Yep. And especially here in New Jersey. So we have a fond spot in our heart as well, for the first report that the Policy Lab issued, I should point out the lab has only been in operation since last summer. And a couple of weeks ago, it issued its first report, and as Liz reminded me before we started taping, it’s still the most frequently downloaded report on the site and gets the most hits. The report focused on vacant commercial properties. Can you tell us why this is important and what the report had to say?

Elizabeth Cooner
Sure. So here, we’ve seen that the growth in E-commerce and telecommuting has negatively impacted the demand for commercial property. And this, combined with the economic recession resulting from the pandemic, has led to an increase in vacant commercial property in New Jersey. But I will say, based on the examination of the data, it’s not as bad in New Jersey as it is in other parts of the country. Nonetheless, they wanted to explore this issue, because vacant commercial properties can lead to increased crime, reduced economic growth, and lower government revenues.

So they explored tax and subsidy policies that could be used to activate vacant commercial properties. They examined the four different classes of commercial property in a number of different cities across the state, and basically, the major finding is that in New Jersey tax policies may not be promising, given our current New Jersey tax laws, but that other nontax policy could be implemented. So things like vacant property registrations–which had been done in Trenton–code enforcement policies, land banks, and better case law and courts and training for tax court judges. In the end, the authors, Mike Hayes and Pengju Zhang, did say that each city will need to choose the policy tools that fit their local community.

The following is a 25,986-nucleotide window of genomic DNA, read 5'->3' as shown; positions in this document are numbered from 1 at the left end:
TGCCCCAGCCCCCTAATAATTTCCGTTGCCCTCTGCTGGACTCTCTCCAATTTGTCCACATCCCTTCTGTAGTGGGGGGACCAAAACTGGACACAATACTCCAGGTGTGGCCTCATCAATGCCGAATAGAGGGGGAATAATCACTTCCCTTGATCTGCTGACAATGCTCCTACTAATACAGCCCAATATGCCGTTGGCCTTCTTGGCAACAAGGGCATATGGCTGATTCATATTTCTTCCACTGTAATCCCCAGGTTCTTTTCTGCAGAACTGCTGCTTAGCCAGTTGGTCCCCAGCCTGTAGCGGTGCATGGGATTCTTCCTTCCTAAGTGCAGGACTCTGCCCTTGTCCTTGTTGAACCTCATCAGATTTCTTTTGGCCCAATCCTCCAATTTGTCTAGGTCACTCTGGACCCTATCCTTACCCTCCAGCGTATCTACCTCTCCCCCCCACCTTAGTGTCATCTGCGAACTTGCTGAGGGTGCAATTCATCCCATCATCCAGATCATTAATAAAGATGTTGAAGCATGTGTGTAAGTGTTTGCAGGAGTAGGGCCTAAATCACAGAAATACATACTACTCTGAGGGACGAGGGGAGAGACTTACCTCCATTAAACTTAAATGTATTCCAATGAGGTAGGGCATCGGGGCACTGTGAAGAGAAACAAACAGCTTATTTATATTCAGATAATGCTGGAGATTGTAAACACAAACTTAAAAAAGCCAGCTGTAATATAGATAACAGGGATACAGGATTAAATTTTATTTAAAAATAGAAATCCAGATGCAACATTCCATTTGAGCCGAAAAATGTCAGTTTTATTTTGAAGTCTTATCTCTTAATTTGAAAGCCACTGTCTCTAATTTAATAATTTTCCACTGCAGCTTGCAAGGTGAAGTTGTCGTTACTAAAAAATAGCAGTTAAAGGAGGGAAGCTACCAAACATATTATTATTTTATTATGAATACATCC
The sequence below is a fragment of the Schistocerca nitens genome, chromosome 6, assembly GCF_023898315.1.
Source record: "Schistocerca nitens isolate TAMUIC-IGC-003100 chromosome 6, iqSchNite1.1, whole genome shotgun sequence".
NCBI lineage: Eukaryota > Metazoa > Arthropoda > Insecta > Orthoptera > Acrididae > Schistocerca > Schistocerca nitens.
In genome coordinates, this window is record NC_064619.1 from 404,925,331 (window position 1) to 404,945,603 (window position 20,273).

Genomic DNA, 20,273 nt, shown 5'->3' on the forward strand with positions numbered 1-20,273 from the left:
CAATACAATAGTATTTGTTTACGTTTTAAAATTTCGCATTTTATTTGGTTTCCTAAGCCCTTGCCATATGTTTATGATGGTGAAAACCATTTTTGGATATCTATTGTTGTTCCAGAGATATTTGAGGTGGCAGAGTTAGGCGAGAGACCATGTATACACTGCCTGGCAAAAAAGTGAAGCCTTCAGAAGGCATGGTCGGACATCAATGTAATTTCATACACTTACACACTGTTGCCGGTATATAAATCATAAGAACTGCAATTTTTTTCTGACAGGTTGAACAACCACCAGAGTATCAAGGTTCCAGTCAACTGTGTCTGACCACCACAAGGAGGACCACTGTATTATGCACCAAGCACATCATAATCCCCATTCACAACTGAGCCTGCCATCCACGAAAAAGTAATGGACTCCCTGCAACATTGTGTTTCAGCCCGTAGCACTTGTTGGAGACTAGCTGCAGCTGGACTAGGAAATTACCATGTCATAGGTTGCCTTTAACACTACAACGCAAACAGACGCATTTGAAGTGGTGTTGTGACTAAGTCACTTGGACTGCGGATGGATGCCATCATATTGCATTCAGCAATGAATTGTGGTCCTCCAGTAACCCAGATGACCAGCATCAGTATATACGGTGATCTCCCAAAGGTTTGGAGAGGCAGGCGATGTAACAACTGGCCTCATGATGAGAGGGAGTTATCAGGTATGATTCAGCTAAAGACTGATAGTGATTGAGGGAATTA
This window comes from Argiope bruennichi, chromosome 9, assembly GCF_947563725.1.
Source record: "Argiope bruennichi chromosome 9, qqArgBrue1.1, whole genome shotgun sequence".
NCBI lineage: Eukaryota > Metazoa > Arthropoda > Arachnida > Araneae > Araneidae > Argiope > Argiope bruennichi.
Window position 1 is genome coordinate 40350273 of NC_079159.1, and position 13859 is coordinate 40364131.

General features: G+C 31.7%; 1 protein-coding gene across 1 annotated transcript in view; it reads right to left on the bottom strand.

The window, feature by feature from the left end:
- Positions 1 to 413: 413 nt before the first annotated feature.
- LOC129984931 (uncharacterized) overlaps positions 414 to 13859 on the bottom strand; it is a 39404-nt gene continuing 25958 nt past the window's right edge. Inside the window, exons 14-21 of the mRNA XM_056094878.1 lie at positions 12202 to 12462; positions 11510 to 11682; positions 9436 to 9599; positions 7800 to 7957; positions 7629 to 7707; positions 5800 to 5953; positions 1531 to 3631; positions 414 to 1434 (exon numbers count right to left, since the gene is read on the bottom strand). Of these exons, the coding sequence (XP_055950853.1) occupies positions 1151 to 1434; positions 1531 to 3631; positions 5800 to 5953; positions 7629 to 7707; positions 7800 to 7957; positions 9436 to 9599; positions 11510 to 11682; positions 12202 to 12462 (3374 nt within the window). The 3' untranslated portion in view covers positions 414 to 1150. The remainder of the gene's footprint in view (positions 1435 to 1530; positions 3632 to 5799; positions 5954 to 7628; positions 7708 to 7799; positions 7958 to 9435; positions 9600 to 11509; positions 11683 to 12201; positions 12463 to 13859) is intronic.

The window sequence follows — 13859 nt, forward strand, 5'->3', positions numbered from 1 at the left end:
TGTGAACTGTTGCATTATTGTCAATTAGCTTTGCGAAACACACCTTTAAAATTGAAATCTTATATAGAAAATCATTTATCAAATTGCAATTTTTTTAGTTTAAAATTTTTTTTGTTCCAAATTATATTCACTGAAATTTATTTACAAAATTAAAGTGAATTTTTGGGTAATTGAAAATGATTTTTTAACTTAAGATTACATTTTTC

Stuart Shapiro
So already, you know, a significant array of policy issues that impact New Jersey have been covered by the lab, and this is hopefully just the tip of the iceberg. What else is the lab working on, or investigators funded by the lab working on, that we can expect to see in the months to come?

Elizabeth Cooner
So we have a number of really exciting studies that we’re funding. So we’re looking at things like digital equity issues, transportation changes resulting from the pandemic, equity and state budgets, the feasibility of offering mental health supports as part of the Unemployment Insurance Program. We’re looking at women in work and the fallout of the pandemic. And next week, we’ll be releasing a study related to food insecurity.

Stuart Shapiro
And all of these kind of do have… I mean, you can see the theme running through them to some degree, all of them do have that equity theme, located if not at their center, very close to it.

Elizabeth Cooner
Absolutely.

Stuart Shapiro
Liz, thank you very much for coming on today and going through the work of the Policy Lab.

Elizabeth Cooner
It’s my pleasure. Happy to be here with you Stuart. Thank you very much.

Stuart Shapiro
And also a big thank you to Amy Cobb and Karyn Olsen, our production team. We’ll see you next week with another talk from another expert at the Bloustein School. Until then, stay safe